Starting with Sheppard on Freedom 7 the American human space program has come quite a way, despite the hardships and despite the Soviets beating Americans to numerous goals in spaceflight, this time we were set on being first, the first humans on the surface of another world, stepping into the unknown, this time there will be no holding back.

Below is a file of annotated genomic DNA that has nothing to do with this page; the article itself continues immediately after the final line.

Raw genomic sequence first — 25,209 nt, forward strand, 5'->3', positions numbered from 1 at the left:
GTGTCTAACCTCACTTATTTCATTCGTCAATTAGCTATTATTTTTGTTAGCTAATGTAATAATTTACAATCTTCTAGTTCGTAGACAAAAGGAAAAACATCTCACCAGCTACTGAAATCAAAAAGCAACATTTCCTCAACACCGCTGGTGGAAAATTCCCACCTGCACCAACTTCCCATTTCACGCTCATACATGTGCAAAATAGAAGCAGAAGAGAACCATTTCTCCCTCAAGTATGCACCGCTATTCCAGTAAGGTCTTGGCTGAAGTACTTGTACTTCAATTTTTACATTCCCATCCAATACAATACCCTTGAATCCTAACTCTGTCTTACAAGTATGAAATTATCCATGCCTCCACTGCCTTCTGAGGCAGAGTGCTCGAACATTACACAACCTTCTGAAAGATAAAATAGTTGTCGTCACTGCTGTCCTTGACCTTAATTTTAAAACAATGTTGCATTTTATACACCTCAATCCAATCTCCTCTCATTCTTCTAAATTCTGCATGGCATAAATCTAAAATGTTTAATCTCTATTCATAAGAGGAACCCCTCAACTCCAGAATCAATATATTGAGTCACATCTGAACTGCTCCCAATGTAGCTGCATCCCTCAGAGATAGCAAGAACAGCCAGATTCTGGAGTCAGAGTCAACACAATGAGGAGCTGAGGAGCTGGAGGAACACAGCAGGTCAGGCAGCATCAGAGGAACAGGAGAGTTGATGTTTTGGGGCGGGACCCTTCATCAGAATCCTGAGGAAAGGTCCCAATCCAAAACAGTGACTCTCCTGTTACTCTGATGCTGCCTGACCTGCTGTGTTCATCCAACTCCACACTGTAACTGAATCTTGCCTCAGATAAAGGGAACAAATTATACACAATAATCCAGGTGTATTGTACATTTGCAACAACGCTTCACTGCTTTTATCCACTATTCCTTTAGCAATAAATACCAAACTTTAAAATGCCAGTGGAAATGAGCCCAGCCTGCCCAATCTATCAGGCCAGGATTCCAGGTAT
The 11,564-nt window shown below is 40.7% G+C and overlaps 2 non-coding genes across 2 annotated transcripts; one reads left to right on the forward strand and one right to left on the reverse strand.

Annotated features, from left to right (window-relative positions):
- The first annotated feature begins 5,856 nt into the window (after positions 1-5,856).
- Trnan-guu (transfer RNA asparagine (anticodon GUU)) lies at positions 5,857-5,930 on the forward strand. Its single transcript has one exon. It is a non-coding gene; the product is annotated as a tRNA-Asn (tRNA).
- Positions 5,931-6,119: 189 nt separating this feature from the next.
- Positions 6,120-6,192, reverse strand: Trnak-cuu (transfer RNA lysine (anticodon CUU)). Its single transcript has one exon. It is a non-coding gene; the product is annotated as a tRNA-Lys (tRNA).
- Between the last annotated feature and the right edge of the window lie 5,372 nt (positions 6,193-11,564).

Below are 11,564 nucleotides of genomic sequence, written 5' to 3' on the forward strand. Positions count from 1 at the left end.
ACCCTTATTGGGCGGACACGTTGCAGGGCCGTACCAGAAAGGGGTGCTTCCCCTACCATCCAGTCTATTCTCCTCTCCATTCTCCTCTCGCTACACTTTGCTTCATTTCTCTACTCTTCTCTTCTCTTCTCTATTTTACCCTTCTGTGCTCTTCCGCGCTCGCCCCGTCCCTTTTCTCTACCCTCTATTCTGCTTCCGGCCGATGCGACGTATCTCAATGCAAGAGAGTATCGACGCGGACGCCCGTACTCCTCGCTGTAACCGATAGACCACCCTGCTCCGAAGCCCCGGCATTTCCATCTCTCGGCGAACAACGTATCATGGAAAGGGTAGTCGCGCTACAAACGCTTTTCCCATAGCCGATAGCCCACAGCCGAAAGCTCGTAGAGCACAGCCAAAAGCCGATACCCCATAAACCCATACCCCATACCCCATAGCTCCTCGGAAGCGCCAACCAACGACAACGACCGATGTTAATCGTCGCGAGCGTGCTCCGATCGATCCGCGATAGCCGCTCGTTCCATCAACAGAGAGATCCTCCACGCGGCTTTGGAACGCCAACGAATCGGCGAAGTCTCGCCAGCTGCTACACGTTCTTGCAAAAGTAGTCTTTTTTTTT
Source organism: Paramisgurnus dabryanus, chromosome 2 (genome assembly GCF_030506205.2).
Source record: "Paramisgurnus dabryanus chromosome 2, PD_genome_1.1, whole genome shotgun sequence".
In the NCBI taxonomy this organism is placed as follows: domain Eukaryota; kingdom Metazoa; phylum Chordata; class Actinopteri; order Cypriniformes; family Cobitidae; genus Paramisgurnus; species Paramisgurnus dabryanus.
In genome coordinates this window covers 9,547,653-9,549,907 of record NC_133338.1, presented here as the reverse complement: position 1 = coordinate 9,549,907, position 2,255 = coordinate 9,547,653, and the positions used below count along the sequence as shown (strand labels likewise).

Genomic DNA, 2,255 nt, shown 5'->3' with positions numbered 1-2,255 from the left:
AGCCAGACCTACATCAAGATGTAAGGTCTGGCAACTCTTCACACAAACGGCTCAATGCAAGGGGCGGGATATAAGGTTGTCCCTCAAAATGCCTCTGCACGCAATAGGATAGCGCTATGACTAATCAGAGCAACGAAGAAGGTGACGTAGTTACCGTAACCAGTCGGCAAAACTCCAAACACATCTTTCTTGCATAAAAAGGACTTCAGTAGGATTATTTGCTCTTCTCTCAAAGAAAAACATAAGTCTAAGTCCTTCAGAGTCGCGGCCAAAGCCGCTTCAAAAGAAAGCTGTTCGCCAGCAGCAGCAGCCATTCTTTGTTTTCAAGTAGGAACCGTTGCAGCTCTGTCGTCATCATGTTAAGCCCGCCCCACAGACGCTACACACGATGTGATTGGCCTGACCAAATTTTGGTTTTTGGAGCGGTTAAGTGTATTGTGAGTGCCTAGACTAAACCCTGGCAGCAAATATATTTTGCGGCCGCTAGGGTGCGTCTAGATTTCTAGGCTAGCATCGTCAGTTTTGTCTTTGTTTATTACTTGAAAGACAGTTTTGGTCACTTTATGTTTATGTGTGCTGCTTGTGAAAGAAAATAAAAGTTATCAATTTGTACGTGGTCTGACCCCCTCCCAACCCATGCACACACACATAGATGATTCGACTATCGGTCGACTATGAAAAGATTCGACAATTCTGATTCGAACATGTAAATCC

After the incident in 1967 with Apollo 1, NASA managed to recover quite well, the budget has been growing at increasingly rapid rates and it is seeming as if the endeavour towards the Lunar surface is closer than originally thought. Since the launch of Apollo 4, the coming missions managed to prove the reliability of the Saturn launch vehicles, carrying out each mission nominally without any issues arising, except the thrust lost on one of the H-1 engines of the Saturn IB launcher during Apollo 5, despite the shortcoming the vehicle still completed its mission objectives without the need to cut the mission short. After all the unmanned flights it was finally time for astronauts to sit in a flight-ready Apollo capsule, for the first time since Apollo 1, humans were ready to fly in the new Block II, which has undergone extensive testing and was by now certified for crew safety and ready for crewed flights. The changes done to Block II compared to Block I were extensive, to say the least, many things were removed and added, all flammable materials were removed and replaced, and the blow hatch was replaced by a hatch that could be opened within a matter of seconds, also now allowing for EVA from the capsule, the mixture of gases in the atmosphere was changed, from 100% oxygen to 20% nitrogen 80% oxygen and many smaller changes like insulation. Apollo 7, while being a massive stepping stone for the human space program, wasn’t very eventful, however still managed to draw attention from all over the world, just like with the first flight of a Saturn V, many people came to view the launch with their own eyes. NASA has been attracting more visitors during the duration of the Apollo program than it has over its entire life span, proving that the Apollo program was not only a scientific and engineering success but also a great show for the public. The recently appointed NASA director Thomas O. Paine has done a great job convincing the public and congress that NASA and the entirety of the spaceflight sector should be broadened and the budget to be maintained and set high, space is the next great step in human exploration and will be proven in aid of establishing peace between previously rival nations. The two giants of the “Moon Race” as it was labeled by the media, the Soviet Union and The United States have been hand to hand as of late and shown no alliance with each other, constantly fighting to show who’s the more powerful nation. Thomas Paine recently announced his goal to “Walk the Moon as brothers not as rivals” he aims to bring about a different relationship between the Cosmonauts and the Astronauts in space and on the Moon. In his recent statement, Paine said that without cooperation there will only be trouble, and in space, trouble is out of option: “We will need to find a way to resolve our differences, no matter who is first, we need to see each other as competitors, not rivals”